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Home birth: Is it the right option for you?



Today more than ever, it is a healthy alternative


When Antonia Kannengiesser was pregnant with her daughter Sofi, now two and a half, she was not ready for home birth. “I knew I wanted a natural childbirth, and that Northern Dutchess was supportive of that, and pro-breastfeeding, so it was the only place to go.”

Almost two years later, Kannengiesser prepared to deliver her second child. After seeing the documentary The Business of Being Born and with the encouragement of doula Mary Riley, who attended Sofi’s birth, she decided to do it at home. She once again enlisted Riley, and chose “The Susans” — Susanrachel “Birdie” Condon, CNM, LM and Susan Rannestad, CPM, LM, CM — of River and Mountain Midwives. Her husband was nervous about the choice to birth at home, but as the pregnancy progressed and their relationship with the midwives grew, he relaxed.

When she went into labor at 7am on a Tuesday in December, Kannengiesser took her daughter to school, went grocery shopping, and watched a movie with her husband and sister. By 11pm she was in active labor, on all fours on the stairs, with Riley by her side while her husband tended to Sofi upstairs. Eventually she moved into the birthing tub set up in the living room, and after a 20-minute nap there — what is called the “rest and be thankful period” — she woke up and began to push, and son Magnus was born that night underwater.

 

READ MORE: Bringing baby home has to be planned. We can show you how.


Kannengiesser felt even the occasional checks required at a birth center interrupted her rhythms. “I needed to just be able to do it. At home while I was in the tub, the midwife asked if I wanted to be checked to see how far dilated I was and I said ‘no,’ so she sat down and kept knitting. They had total confidence in me and my body, and seeing that boosted my confidence.” That confidence is the defining force behind the midwifery model, which home birth fully embodies.

 

“As women actually use their voice and their power and see that they are major players, they see that the medical system is not necessarily the best guide for what’s ‘normal,’” explains Jenna Houston, CNM, MS. “Midwives — experts in normal — work with what’s working, know how to keep things normal, know how to nurture and support the intelligence of the body.”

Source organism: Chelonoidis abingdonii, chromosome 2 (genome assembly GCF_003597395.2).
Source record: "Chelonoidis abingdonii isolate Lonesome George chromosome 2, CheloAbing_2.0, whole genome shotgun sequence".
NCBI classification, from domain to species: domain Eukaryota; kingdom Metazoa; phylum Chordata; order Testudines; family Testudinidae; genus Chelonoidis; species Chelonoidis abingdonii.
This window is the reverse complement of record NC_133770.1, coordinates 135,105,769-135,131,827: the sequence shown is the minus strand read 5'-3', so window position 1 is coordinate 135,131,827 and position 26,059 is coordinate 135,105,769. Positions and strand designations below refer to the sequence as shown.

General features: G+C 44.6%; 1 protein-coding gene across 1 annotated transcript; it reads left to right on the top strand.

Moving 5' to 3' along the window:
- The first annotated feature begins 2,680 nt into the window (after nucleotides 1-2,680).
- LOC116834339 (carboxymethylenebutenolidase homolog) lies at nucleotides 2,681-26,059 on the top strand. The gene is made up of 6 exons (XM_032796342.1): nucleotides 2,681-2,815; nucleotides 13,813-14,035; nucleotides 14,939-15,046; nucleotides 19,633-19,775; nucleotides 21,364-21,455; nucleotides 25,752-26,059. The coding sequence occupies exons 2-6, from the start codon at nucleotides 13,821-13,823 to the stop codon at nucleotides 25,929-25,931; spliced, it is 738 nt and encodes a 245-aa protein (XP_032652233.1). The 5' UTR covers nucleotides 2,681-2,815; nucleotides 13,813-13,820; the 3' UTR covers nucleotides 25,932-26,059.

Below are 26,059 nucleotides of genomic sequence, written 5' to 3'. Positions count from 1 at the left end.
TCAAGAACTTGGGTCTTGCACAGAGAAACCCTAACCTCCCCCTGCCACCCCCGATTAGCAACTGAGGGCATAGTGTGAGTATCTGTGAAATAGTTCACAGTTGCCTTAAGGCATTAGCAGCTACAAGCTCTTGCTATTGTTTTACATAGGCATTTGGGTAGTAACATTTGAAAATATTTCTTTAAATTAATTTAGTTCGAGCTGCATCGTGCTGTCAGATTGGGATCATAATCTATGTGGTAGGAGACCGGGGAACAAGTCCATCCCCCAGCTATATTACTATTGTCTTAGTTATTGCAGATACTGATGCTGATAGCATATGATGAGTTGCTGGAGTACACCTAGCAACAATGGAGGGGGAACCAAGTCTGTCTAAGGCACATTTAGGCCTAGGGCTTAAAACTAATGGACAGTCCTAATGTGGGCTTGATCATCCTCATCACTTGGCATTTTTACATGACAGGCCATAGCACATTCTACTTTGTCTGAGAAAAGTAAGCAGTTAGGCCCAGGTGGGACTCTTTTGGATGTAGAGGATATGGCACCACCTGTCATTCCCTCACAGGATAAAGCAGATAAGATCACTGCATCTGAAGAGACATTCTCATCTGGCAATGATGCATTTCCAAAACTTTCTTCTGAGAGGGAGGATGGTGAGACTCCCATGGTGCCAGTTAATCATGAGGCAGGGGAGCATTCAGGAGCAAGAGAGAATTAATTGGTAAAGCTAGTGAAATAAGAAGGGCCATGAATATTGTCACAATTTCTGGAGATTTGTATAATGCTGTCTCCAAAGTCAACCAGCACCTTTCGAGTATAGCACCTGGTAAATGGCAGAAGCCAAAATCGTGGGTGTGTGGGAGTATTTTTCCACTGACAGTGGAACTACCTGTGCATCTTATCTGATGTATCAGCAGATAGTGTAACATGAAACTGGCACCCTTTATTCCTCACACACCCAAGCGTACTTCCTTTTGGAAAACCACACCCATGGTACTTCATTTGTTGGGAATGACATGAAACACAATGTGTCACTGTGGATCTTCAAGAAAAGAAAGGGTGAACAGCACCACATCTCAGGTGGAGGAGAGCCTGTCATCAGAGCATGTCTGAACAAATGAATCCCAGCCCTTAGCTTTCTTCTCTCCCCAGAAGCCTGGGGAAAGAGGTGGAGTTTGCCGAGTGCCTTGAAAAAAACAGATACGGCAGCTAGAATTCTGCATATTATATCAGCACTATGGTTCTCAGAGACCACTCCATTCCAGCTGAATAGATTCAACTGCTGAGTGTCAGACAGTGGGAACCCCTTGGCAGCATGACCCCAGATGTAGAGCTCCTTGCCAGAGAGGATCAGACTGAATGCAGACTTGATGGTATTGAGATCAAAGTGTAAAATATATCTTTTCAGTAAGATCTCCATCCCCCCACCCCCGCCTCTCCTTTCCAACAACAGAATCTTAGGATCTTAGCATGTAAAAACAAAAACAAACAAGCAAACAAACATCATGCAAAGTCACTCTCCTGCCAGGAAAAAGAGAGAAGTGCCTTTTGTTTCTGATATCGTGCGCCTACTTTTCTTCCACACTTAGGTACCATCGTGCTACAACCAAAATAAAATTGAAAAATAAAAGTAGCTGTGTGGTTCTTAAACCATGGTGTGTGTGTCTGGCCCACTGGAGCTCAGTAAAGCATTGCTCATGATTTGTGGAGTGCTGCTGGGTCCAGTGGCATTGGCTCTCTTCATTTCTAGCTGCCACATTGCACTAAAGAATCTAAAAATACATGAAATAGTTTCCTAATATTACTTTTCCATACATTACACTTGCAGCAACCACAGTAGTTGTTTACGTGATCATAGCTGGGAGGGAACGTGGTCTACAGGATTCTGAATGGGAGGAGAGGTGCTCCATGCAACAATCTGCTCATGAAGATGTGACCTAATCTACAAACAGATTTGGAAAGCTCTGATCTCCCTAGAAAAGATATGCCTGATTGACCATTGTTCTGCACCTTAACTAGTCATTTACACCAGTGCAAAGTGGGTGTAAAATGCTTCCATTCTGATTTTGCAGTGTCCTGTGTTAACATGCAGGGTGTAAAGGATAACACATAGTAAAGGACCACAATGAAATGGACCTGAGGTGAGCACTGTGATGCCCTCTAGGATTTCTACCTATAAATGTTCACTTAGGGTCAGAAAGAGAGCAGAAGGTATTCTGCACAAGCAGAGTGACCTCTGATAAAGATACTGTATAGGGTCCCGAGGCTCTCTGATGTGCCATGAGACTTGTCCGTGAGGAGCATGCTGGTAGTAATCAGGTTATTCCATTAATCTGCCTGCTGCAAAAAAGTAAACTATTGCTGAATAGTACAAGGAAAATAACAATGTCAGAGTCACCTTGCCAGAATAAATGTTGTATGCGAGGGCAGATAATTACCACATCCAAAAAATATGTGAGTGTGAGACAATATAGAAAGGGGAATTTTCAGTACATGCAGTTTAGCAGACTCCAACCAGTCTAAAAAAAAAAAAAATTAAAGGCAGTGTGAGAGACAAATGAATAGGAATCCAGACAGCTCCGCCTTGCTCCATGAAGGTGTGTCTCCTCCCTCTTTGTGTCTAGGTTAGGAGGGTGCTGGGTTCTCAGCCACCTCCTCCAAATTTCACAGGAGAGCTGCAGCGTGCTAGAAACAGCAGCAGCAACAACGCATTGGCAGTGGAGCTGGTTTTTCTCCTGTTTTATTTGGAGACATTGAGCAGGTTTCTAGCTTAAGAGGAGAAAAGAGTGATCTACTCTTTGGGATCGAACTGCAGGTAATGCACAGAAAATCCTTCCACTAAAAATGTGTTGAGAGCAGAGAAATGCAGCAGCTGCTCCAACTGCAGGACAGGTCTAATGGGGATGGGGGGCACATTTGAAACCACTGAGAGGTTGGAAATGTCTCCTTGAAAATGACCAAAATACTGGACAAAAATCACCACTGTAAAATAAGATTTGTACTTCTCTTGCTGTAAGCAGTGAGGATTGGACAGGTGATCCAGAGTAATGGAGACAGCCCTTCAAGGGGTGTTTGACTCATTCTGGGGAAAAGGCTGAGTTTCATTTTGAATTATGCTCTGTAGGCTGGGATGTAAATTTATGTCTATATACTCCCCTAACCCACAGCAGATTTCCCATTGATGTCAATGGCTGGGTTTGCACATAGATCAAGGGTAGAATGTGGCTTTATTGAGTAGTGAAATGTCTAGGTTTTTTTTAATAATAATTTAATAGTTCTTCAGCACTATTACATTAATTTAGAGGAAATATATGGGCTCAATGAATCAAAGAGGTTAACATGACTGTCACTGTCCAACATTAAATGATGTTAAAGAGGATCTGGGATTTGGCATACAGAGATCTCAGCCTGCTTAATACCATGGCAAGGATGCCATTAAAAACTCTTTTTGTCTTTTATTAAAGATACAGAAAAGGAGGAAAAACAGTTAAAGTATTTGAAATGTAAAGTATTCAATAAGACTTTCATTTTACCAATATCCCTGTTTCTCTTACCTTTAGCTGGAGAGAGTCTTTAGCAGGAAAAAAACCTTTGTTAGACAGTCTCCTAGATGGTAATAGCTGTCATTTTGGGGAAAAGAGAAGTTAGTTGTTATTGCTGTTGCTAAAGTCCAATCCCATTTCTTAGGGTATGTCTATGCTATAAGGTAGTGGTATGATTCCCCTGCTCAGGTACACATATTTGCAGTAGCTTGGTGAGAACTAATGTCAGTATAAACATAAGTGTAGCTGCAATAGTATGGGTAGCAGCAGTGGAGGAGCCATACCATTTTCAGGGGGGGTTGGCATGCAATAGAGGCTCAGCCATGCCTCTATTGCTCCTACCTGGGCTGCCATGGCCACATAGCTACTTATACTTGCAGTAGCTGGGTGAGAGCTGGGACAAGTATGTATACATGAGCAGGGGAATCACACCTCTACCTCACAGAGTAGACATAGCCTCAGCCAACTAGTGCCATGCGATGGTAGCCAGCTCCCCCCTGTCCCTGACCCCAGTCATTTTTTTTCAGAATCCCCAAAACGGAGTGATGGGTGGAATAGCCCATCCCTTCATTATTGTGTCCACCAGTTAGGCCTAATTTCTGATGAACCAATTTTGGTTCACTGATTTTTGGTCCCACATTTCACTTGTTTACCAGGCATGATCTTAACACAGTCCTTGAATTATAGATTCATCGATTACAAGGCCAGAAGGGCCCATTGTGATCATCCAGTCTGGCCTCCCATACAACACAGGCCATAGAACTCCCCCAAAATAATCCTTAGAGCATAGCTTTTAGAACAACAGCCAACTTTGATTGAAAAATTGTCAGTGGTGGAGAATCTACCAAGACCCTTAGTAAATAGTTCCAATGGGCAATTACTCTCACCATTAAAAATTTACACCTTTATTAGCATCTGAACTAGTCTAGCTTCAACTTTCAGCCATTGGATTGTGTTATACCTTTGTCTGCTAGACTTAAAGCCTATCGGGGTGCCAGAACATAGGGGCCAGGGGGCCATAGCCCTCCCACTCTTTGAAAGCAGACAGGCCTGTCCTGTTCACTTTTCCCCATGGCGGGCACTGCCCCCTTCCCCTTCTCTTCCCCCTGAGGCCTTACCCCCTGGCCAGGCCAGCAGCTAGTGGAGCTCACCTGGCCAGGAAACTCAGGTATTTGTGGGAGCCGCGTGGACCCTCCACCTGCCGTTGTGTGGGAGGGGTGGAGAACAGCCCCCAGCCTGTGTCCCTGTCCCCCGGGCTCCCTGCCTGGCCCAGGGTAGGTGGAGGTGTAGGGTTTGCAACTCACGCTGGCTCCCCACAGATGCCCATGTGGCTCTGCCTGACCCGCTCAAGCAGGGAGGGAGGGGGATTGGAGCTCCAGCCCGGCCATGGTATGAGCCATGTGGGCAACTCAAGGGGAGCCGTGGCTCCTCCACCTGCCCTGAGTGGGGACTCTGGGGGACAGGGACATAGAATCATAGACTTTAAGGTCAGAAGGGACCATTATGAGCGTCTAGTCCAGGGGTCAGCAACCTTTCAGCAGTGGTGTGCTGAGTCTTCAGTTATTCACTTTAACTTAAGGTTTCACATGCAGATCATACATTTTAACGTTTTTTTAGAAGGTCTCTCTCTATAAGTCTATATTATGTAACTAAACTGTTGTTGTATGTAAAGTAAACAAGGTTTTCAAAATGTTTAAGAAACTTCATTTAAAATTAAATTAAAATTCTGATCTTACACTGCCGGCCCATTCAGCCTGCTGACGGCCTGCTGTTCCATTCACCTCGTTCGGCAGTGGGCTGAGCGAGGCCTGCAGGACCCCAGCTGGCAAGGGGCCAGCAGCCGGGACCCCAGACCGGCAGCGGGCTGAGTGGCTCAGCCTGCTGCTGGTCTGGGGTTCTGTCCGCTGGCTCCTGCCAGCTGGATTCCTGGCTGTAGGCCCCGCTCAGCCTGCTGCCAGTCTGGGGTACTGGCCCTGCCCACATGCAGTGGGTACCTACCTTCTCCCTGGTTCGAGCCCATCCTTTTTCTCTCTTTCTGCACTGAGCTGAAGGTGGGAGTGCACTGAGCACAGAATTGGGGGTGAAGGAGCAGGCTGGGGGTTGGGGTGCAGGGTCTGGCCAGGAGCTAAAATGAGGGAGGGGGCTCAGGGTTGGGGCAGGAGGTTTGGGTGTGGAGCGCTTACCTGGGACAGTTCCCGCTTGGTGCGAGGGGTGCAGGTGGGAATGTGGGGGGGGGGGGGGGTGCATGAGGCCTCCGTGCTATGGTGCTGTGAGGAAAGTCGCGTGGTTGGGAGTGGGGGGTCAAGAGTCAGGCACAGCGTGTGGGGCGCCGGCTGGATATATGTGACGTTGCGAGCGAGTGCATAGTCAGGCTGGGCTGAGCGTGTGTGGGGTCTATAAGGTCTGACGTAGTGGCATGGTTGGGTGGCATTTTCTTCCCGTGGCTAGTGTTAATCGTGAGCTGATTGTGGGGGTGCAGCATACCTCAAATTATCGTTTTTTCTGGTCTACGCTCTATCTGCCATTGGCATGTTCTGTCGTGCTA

READ MORE: Pick the birthing option that is right for you


An increasingly popular practice

 

Houston, who has been assisting home births in the Hudson Valley since 1972, says that they are on the rise again. Though home births accounted for half of all births in the U.S. in 1938, today they account for less than one percent. Often criticized as reckless and unsafe, statistically home births are as safe as a hospital birth. According to Houston, home birth midwives come equipped with IVs, oxygen, emergency drugs, and a wealth of knowledge on how to best usher a woman through the physical and emotional demands of childbirth.

 

Home birth benefits include:

 

  • Cost-around $10,000 for a normal vaginal delivery in a hospital. A midwife costs about half that, a fee which includes prenatal home visits, and postpartum and newborn care. No travel stress while in labor. “[Traveling to the hospital] You’re yanking yourself out of your nest — it’s not in the flow,” says Houston.
  • You’re not around any of the germs that linger in hospitals, including MRSA, or You’re not connected to unnecessary technology solely for the sake of protocol.
  • You are not sharing doctors or nurses with other laboring women, and you can enjoy the privacy of your own home, in the company of as many (or as few) of your loved ones as you’d like.
  • You are able enjoy your newest family member without having to think about transitioning home.

New York is not one of the 33 States that allow freestanding birth centers unaffiliated with any hospital. New York State assemblywoman Amy Paulin recently sponsored a bill that would repeal New York’s requirement that midwives have a “written practice agreement” with a doctor or hospital. The bill made it through Assembly and Senate committees in early June, but is now stalled because of opposition from the American Congress of Obstetricians and Gynecologists.

Find a home birth midwife practicing in your area.